As I started out saying, this was just a small initial test of Facebook's promoted posts. Considering that I only tested one post, for one brand, linked to one site, I cannot really make any conclusions. But that was not the point either.

The point is to illustrate what you need to look for when you do the test yourself, for your product, your brand, and your fans.

There are, however, a number of intriguing indicators that I'm fascinated about:

Over a four day period, only 56% of my fans saw this post - even when I promoted it. To me, this indicates that the rest (44%) did not visit Facebook during that time span. I find it to be highly unlikely that only half my fans see my posts, simply because they don't sign in every day, or even every week.

I'm also fascinated to learn, once again, that the value of a fan is not solely the result of engagement. The organic fans (the ones Facebook has determined to be valuable using EdgeRank) are just as likely to click on a link as those Facebook filters out.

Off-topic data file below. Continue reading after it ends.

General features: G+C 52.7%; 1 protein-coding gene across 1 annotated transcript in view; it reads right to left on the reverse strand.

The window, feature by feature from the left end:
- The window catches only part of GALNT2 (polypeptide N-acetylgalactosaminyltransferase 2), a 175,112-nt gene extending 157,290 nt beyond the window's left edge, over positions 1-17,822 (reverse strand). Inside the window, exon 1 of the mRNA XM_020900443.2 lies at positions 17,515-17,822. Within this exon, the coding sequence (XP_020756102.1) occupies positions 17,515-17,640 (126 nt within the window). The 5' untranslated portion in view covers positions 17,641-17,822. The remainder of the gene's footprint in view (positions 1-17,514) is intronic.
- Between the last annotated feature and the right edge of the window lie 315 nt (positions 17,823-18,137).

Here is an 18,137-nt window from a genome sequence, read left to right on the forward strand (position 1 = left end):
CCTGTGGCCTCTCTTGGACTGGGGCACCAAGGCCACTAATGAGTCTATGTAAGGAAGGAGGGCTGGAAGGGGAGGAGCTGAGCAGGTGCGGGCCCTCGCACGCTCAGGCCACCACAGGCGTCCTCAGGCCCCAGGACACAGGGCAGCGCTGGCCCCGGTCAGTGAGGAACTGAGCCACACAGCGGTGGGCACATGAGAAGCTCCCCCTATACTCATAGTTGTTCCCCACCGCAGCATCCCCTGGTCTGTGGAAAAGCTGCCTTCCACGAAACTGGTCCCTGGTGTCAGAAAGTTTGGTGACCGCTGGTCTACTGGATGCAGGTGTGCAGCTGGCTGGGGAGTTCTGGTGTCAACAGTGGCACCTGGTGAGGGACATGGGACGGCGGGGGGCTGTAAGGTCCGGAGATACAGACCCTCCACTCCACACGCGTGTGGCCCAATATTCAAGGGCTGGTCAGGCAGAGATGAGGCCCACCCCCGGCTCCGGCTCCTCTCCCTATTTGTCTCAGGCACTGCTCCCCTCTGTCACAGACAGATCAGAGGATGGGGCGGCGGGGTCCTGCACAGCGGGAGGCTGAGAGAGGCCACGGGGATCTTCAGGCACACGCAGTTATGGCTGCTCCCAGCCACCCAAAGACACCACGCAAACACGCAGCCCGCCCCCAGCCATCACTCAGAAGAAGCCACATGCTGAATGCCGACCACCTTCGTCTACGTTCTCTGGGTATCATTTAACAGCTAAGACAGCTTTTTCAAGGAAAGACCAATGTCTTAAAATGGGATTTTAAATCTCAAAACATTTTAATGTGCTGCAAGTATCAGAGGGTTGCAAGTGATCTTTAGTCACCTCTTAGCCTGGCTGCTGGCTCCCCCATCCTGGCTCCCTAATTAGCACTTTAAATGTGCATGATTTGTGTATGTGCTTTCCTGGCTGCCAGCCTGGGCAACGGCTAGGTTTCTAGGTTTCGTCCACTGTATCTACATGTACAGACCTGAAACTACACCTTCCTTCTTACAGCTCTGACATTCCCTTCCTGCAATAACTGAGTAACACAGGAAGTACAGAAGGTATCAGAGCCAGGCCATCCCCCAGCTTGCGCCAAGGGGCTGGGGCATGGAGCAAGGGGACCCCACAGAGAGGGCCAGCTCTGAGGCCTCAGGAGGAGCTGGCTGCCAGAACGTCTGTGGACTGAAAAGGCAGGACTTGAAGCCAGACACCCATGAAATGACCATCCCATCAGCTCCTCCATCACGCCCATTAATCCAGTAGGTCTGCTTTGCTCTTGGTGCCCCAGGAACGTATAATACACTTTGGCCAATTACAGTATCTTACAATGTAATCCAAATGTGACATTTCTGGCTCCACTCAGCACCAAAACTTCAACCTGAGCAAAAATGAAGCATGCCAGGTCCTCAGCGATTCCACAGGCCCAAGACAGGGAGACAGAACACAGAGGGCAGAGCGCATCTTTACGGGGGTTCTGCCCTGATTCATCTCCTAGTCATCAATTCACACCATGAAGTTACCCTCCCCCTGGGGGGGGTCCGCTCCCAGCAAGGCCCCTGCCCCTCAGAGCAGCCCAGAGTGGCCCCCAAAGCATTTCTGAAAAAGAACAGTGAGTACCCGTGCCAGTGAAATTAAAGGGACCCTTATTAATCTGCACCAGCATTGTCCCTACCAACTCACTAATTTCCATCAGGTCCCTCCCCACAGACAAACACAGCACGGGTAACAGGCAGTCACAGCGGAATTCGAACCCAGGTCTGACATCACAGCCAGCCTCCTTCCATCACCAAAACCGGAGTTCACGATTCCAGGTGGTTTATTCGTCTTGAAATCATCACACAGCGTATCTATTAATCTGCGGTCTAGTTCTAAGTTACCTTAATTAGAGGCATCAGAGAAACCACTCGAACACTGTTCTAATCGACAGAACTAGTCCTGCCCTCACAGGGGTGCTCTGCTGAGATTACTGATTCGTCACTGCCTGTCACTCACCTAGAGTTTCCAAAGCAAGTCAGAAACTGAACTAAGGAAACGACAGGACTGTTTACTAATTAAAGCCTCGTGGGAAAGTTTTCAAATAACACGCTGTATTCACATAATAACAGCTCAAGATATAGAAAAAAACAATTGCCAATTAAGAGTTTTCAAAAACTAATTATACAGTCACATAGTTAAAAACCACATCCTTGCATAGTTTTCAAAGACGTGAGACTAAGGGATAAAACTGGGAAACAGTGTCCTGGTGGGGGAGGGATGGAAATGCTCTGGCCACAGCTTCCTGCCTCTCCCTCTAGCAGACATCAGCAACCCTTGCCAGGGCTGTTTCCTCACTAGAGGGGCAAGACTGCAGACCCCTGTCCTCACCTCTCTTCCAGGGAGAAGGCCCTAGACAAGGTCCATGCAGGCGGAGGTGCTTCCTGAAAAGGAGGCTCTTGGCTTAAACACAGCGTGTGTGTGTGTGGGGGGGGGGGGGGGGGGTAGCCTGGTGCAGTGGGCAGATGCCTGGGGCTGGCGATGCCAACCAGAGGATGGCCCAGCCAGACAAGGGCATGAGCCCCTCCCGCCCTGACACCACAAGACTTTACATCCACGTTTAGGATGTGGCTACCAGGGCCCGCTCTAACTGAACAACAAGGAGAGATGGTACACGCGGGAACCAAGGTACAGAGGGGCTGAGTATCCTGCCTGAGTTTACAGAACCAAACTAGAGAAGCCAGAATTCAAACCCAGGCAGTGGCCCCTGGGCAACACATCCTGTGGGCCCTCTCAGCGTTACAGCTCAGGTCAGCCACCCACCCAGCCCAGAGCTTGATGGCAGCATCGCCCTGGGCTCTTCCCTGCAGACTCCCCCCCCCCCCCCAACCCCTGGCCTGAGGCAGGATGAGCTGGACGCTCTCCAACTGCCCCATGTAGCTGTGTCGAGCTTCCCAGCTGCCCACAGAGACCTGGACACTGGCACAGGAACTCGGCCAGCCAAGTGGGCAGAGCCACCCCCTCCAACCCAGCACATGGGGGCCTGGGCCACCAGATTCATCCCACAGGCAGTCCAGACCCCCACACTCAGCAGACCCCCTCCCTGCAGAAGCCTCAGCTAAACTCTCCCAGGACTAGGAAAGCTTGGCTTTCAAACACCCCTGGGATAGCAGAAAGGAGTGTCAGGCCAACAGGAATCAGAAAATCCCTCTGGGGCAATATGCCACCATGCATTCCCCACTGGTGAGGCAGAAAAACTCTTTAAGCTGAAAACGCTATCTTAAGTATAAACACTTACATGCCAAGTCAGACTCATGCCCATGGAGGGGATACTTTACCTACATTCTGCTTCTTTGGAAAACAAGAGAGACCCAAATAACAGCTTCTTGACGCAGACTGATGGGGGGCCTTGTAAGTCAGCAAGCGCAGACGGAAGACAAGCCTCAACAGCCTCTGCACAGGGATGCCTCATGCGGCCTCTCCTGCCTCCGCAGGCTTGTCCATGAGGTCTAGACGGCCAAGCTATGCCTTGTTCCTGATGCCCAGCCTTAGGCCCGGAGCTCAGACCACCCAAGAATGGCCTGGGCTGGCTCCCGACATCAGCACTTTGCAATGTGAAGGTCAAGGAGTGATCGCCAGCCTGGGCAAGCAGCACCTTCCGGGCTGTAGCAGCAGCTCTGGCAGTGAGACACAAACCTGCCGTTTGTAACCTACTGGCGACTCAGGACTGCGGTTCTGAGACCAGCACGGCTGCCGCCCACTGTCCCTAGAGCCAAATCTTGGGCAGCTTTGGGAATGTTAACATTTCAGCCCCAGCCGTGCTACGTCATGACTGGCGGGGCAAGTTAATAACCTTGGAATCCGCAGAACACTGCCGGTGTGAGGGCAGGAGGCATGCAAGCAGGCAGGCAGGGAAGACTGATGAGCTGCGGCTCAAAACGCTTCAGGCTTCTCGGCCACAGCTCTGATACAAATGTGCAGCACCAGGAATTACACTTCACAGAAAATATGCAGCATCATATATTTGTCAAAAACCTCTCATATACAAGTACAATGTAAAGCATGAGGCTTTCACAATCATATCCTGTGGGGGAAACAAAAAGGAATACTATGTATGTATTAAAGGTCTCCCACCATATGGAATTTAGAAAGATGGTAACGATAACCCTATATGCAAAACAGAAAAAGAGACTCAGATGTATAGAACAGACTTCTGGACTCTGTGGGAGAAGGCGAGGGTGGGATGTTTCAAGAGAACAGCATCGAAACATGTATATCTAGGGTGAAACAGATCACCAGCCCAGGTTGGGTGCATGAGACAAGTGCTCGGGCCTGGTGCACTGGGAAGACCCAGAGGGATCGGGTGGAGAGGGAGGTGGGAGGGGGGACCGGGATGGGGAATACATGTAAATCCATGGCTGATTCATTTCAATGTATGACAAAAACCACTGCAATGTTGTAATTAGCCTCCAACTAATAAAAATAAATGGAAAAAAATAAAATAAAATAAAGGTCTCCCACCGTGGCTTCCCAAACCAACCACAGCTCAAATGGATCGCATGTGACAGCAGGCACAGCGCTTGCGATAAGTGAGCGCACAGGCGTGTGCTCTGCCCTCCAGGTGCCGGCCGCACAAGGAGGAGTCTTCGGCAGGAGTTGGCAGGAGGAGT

For a while I have been saying that a 'listener' is just as important as any other fan. In fact, since there are often more listeners than engaging fans, the listener actually creates more sales overall. I have tested this so many times, with different things, and every time I see the same pattern - including in this small test.

Do not give up on your listeners! And Facebook, stop filtering them out with EdgeRank just because they don't engage.

Note: Coming next week, I have a much more detailed 'Plus' article about why this is. So stay tuned!

It also fascinates me, once again, to see how little effect my own posts have to the overall traffic from Facebook as a whole. 87% of Facebook traffic came from somewhere else other than my Facebook page. I have seen this so many times, with so many brands. The real effect is not what you do on your profile, but how interesting and sharable you make your products.

Is it worth it?